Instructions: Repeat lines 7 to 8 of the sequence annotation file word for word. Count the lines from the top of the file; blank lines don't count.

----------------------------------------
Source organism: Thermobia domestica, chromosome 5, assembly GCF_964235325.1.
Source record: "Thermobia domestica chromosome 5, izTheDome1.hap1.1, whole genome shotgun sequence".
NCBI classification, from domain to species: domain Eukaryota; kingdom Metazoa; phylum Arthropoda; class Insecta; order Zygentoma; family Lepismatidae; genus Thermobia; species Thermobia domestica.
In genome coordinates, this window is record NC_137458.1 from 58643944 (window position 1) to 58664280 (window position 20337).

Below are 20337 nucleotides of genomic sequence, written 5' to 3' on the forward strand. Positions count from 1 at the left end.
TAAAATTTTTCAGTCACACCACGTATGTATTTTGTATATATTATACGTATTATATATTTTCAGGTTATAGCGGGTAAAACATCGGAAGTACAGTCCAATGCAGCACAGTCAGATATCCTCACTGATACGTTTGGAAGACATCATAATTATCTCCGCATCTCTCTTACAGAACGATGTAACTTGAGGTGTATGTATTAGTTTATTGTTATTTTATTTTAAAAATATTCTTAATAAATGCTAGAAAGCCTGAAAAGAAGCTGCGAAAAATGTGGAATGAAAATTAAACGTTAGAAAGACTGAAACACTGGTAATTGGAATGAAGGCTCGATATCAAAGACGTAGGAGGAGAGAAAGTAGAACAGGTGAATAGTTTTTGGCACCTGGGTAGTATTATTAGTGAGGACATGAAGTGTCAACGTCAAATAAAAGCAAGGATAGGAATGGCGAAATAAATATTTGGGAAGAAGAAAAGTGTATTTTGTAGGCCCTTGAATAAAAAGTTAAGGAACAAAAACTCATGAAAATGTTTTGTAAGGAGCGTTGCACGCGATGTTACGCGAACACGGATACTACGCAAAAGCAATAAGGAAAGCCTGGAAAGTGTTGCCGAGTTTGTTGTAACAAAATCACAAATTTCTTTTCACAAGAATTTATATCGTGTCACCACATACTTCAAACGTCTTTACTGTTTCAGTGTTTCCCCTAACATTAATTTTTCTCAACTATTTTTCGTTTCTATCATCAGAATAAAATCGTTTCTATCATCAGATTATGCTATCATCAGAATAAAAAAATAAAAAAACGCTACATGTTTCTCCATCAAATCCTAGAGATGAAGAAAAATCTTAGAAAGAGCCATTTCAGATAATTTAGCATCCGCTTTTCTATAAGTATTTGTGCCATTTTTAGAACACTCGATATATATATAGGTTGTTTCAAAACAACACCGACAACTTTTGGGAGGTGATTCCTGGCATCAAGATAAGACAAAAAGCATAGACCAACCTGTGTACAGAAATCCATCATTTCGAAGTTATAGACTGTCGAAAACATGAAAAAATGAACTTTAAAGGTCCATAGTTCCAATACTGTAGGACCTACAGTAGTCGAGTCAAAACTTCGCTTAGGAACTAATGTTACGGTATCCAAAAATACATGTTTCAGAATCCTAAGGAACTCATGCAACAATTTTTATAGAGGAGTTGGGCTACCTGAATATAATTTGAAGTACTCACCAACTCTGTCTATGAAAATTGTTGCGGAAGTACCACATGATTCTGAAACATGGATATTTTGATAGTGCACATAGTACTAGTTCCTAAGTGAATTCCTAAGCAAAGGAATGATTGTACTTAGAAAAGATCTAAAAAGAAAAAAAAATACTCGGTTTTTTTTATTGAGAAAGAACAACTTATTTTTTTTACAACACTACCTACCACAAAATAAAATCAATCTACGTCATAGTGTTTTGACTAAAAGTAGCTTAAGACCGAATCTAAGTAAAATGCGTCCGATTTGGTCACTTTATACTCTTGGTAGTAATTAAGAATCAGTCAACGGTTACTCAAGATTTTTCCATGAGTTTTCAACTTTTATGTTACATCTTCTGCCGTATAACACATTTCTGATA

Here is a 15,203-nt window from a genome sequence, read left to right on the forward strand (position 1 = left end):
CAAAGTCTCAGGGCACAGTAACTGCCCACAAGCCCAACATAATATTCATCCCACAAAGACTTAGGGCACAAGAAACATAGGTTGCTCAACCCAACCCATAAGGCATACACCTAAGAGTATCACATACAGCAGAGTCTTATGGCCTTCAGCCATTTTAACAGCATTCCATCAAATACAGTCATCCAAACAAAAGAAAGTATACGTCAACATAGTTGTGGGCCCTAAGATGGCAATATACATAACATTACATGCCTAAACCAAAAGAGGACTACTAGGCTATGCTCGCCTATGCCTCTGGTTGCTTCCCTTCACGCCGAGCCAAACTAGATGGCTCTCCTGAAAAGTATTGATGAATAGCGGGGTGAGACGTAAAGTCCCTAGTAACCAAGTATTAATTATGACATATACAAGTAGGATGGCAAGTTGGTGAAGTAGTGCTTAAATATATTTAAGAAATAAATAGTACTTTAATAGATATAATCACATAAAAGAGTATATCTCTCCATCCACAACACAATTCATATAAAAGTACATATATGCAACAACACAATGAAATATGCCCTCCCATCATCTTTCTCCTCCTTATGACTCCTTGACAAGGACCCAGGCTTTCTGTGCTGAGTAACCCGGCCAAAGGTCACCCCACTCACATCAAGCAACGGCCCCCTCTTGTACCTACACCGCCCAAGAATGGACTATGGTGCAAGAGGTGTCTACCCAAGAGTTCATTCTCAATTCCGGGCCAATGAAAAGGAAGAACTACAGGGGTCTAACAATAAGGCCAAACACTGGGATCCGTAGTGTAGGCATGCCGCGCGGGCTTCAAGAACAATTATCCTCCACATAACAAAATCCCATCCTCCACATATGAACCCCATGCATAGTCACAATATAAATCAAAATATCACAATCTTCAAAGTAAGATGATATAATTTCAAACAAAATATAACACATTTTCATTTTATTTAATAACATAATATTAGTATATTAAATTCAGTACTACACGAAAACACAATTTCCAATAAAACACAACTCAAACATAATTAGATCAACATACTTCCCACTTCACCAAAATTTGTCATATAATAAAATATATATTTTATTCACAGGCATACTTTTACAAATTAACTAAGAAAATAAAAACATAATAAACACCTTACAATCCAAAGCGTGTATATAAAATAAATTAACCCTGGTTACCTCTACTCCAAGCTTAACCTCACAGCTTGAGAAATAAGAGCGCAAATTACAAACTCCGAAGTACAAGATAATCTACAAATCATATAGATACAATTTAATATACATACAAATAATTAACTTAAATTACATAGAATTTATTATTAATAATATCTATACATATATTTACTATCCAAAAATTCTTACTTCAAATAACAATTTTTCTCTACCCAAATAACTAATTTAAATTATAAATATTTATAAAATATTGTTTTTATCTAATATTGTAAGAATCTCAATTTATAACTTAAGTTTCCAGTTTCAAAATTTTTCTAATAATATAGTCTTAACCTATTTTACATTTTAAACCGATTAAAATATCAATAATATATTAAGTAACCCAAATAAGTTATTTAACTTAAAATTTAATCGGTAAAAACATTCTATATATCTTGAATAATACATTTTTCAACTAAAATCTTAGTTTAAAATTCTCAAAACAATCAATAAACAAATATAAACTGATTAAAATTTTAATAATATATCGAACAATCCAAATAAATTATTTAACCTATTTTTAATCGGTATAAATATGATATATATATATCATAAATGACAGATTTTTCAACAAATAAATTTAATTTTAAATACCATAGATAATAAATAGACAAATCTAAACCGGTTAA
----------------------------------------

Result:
Here is a 15,203-nt window from a genome sequence, read left to right on the forward strand (position 1 = left end):
CAAAGTCTCAGGGCACAGTAACTGCCCACAAGCCCAACATAATATTCATCCCACAAAGACTTAGGGCACAAGAAACATAGGTTGCTCAACCCAACCCATAAGGCATACACCTAAGAGTATCACATACAGCAGAGTCTTATGGCCTTCAGCCATTTTAACAGCATTCCATCAAATACAGTCATCCAAACAAAAGAAAGTATACGTCAACATAGTTGTGGGCCCTAAGATGGCAATATACATAACATTACATGCCTAAACCAAAAGAGGACTACTAGGCTATGCTCGCCTATGCCTCTGGTTGCTTCCCTTCACGCCGAGCCAAACTAGATGGCTCTCCTGAAAAGTATTGATGAATAGCGGGGTGAGACGTAAAGTCCCTAGTAACCAAGTATTAATTATGACATATACAAGTAGGATGGCAAGTTGGTGAAGTAGTGCTTAAATATATTTAAGAAATAAATAGTACTTTAATAGATATAATCACATAAAAGAGTATATCTCTCCATCCACAACACAATTCATATAAAAGTACATATATGCAACAACACAATGAAATATGCCCTCCCATCATCTTTCTCCTCCTTATGACTCCTTGACAAGGACCCAGGCTTTCTGTGCTGAGTAACCCGGCCAAAGGTCACCCCACTCACATCAAGCAACGGCCCCCTCTTGTACCTACACCGCCCAAGAATGGACTATGGTGCAAGAGGTGTCTACCCAAGAGTTCATTCTCAATTCCGGGCCAATGAAAAGGAAGAACTACAGGGGTCTAACAATAAGGCCAAACACTGGGATCCGTAGTGTAGGCATGCCGCGCGGGCTTCAAGAACAATTATCCTCCACATAACAAAATCCCATCCTCCACATATGAACCCCATGCATAGTCACAATATAAATCAAAATATCACAATCTTCAAAGTAAGATGATATAATTTCAAACAAAATATAACACATTTTCATTTTATTTAATAACATAATATTAGTATATTAAATTCAGTACTACACGAAAACACAATTTCCAATAAAACACAACTCAAACATAATTAGATCAACATACTTCCCACTTCACCAAAATTTGTCATATAATAAAATATATATTTTATTCACAGGCATACTTTTACAAATTAACTAAGAAAATAAAAACATAATAAACACCTTACAATCCAAAGCGTGTATATAAAATAAATTAACCCTGGTTACCTCTACTCCAAGCTTAACCTCACAGCTTGAGAAATAAGAGCGCAAATTACAAACTCCGAAGTACAAGATAATCTACAAATCATATAGATACAATTTAATATACATACAAATAATTAACTTAAATTACATAGAATTTATTATTAATAATATCTATACATATATTTACTATCCAAAAATTCTTACTTCAAATAACAATTTTTCTCTACCCAAATAACTAATTTAAATTATAAATATTTATAAAATATTGTTTTTATCTAATATTGTAAGAATCTCAATTTATAACTTAAGTTTCCAGTTTCAAAATTTTTCTAATAATATAGTCTTAACCTATTTTACATTTTAAACCGATTAAAATATCAATAATATATTAAGTAACCCAAATAAGTTATTTAACTTAAAATTTAATCGGTAAAAACATTCTATATATCTTGAATAATACATTTTTCAACTAAAATCTTAGTTTAAAATTCTCAAAACAATCAATAAACAAATATAAACTGATTAAAATTTTAATAATATATCGAACAATCCAAATAAATTATTTAACCTATTTTTAATCGGTATAAATATGATATATATATATCATAAATGACAGATTTTTCAACAAATAAATTTAATTTTAAATACCATAGATAATAAATAGACAAATCTAAACCGGTTAA